Guitar Tendonitis Problems For 12 Years

Hi Joshua


I have had on and off pain for 12 years now. More recently it has been on.

From shoulder, to mild elbow pain, thumb and index finger.

I am a guitar player and also play keboards. My day job for the last 10 years has required me to lift and carry bundles of papers, also with recording I use the computer a lot. As you can see I have had to use my hands a great deal. The pain and stiff feeling in my thumb is constant.

I am having a break from playing and have left my job for another which is not so demanding. Like you say on your site, I have had 3 weeks break so far but the pain hasn't gone.

Which DVD would be best, The tennis elbow or carpel tunnel? I am also a vegetarian so your bone broth wouldn't be for me. Is there anything else I should take like MSM or Glucosamine etc. I would love to get rid of this for good and be back to how I was. I believe I caused this problem 12 years ago when I had to cram so much work, gigging etc in over one hectic month. I also have a ganglion on the back of my wrist near the thumb.

Thanks Dann


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Joshua Answers:

Hello Dann.


Yikes. 12 years is a long time.

Good news. It's never too late.

You have a classic Guitar Tendonitis dynamic. Shoulder, elbow, wrist, thumb, finger.

As you've noticed, taking a break just isn't going to help. Tendonitis just doesn't work that way.

And, we can reverse the mechanism that got you here, and get the ecology of your arms healthy again. It will take some work and some diligence. And then you will have to do some ongoing maintenance, but not much, even if you continue to use your hands a lot. The more you do on the front end, the less you'll have to do on the back end.

The DVD I would suggest for you is The Tennis Elbow Treatment That Works.

It has 80% of what you need, and I'll talk you through the rest.

Plus, after you do the Healthy Elbow Protocol, for a solid 7 days, we'll have more to talk about and can adjust your activities.

I wouldn't worry about the ganglion cyst unless it is obviously causing you problems, depending on size, etc.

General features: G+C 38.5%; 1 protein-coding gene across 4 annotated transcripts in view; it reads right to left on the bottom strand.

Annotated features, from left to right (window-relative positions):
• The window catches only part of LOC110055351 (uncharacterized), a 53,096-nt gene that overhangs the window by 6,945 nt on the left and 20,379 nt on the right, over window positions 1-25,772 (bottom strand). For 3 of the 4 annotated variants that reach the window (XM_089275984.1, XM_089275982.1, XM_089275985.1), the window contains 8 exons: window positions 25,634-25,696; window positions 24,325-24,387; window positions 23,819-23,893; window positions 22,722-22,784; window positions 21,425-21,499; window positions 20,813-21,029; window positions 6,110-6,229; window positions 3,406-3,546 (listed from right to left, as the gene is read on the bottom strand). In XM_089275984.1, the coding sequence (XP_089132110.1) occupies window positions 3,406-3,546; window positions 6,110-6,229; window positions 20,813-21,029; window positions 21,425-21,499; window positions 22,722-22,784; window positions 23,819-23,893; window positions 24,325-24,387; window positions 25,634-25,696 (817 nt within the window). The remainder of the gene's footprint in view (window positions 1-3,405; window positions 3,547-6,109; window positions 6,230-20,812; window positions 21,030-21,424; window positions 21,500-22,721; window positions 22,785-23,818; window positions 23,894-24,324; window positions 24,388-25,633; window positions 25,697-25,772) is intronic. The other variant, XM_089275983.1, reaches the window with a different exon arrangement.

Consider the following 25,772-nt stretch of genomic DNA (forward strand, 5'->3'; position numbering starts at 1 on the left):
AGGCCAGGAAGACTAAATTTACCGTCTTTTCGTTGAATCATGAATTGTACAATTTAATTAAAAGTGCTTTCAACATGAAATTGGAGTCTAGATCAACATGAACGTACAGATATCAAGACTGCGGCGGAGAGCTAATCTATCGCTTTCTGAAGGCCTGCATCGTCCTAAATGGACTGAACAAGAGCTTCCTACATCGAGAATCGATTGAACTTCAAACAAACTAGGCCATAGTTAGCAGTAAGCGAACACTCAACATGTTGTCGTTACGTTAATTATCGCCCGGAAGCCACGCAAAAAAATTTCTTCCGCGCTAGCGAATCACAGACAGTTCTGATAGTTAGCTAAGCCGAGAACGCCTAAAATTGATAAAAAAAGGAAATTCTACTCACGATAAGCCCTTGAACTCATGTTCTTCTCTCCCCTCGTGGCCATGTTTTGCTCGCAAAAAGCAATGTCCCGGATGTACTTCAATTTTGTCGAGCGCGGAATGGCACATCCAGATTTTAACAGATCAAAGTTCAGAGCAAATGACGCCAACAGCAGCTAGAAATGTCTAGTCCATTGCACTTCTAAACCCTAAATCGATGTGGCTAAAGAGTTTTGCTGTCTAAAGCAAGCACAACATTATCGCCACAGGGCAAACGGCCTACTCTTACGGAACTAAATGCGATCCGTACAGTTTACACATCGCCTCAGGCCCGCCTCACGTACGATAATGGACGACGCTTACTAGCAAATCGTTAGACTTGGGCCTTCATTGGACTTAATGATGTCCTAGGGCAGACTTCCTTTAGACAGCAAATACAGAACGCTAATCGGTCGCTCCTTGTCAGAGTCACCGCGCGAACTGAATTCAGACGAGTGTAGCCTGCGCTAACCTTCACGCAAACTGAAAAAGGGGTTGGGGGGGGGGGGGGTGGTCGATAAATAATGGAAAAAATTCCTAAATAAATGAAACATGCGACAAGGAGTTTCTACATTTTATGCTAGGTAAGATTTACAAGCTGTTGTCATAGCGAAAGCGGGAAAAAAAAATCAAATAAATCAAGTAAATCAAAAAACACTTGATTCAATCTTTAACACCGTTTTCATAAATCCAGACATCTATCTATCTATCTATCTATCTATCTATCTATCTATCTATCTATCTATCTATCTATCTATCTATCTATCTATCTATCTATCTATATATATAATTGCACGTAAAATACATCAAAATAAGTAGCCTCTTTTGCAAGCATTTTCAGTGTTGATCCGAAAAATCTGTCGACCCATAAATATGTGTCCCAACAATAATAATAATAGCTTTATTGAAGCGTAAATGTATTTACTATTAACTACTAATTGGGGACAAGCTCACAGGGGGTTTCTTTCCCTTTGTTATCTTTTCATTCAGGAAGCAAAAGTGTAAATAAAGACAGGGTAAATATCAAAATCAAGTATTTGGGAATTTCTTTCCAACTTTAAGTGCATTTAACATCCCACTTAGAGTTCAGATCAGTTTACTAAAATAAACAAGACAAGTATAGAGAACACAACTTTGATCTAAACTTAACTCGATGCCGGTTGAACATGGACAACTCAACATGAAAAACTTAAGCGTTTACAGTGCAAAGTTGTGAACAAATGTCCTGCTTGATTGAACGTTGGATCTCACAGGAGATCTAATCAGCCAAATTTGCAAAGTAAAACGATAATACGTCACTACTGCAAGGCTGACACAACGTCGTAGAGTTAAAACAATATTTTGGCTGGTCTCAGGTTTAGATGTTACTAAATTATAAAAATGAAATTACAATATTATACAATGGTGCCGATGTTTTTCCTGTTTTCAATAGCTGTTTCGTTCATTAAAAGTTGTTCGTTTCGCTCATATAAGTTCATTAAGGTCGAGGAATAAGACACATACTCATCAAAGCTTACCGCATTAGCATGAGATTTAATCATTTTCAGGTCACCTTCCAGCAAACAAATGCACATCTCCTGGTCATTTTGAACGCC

There are apparently vegetarian forms of GLucosamine (from corn), but (depending on who you talk to) not Chondroitin.

And you may want to consider, once every 6 months or so, taking in a lot of bone broth for a month. Bolster your system periodically. I know it sucks from an ethical standpoint, but from a health standpoint, I believe it is worth it. Your choice, obviously.

Other intake? Vitamin D. Magnesium. Definitely those two.

Did I miss anything?


UPDATE: Also, my ebook 'Reversing Guitar Tendonitis' is now available.



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Joshua Tucker, B.A., C.M.T.
The Tendonitis Expert
www.TendonitisExpert.com
















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Comments for Guitar Tendonitis Problems For 12 Years

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Mar 27, 2016
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Sharp stabbing pain across the back of my left hand
by: Jon J

I play classical guitar. I've played for 50years.

I perform weekly at a local wine bar and also for weddings. About a month ago I experienced sudden sharp pain in my left hand which made me scream "ouch!"

I've always practiced proper posture and hand position and found that keeping my elbow below the guitar neck kept my wrist straight and the pain at bay. This works better for repertoire pieces I have well learned.

I was working on a new piece with an AMaj7 chord with melody notes +11 and 9 cause jerky motions that exacerbate the pain and I must stop.

I have been using DMSO for years for carpel tunnel and other tendonitis from skiing. I also take MSM which has helped.

I'm trying the ice massage which is pretty easy for me as I live in the mountains and just grab a hand full of snow outside my door and rub it in until it's gone- a few minutes.

I'll keep this up for a week and see what happens. I can't be screaming in pain during a bridal processional so I hope the ice massage works along with using DMSO and MSM.


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Joshua Comments:

Hi Jon.

1. Ice dipping helps lower pain levels and increases circulation, and provides all the benefits that comes with those two factors. But it's not a fix.

2. The Pain Causing Dynamic is to blame for the ongoing, progressive tendonitis/carpal tunnel etc that ended up with a yelp of pain. The trick is to stop the downward spiral and push the body back up the upward spiral.

3. Yeah, only the groom should be yelping in pain at a wedding!

4. How are things now?



See Related: Classical Guitar and Index Finger Impairment Loss of Dexterity







May 04, 2014
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Guitar Tendonitis Problems For 12 Years
by: Dann

Hi Joshua

It's been a while and I seemed to get things under control although the tired arm feeling never really went. I went to a physio and they found I had no reflex in right arm, looking at my neck (which was stiff and limited in range) they think I might have a disc bulge. Is it possible I've cured the tendonitis in the arm and the neck is now to blame. Thanks.


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Joshua Comments:

He Dann.

That's great to hear, overall.

Use the contact form (tab over on the left) and tell me that again and I'll send you something for the neck.






Aug 22, 2013
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Guitar Tendonitis Problems For 12 Years
by: Dann

Hi Joshua, just wanting your opinion on something. The past two years I have been waking in the morning with stiff fingers, mainly the middle two and a bit on the index. A quick rub and stretch and they are fine for the rest of the day.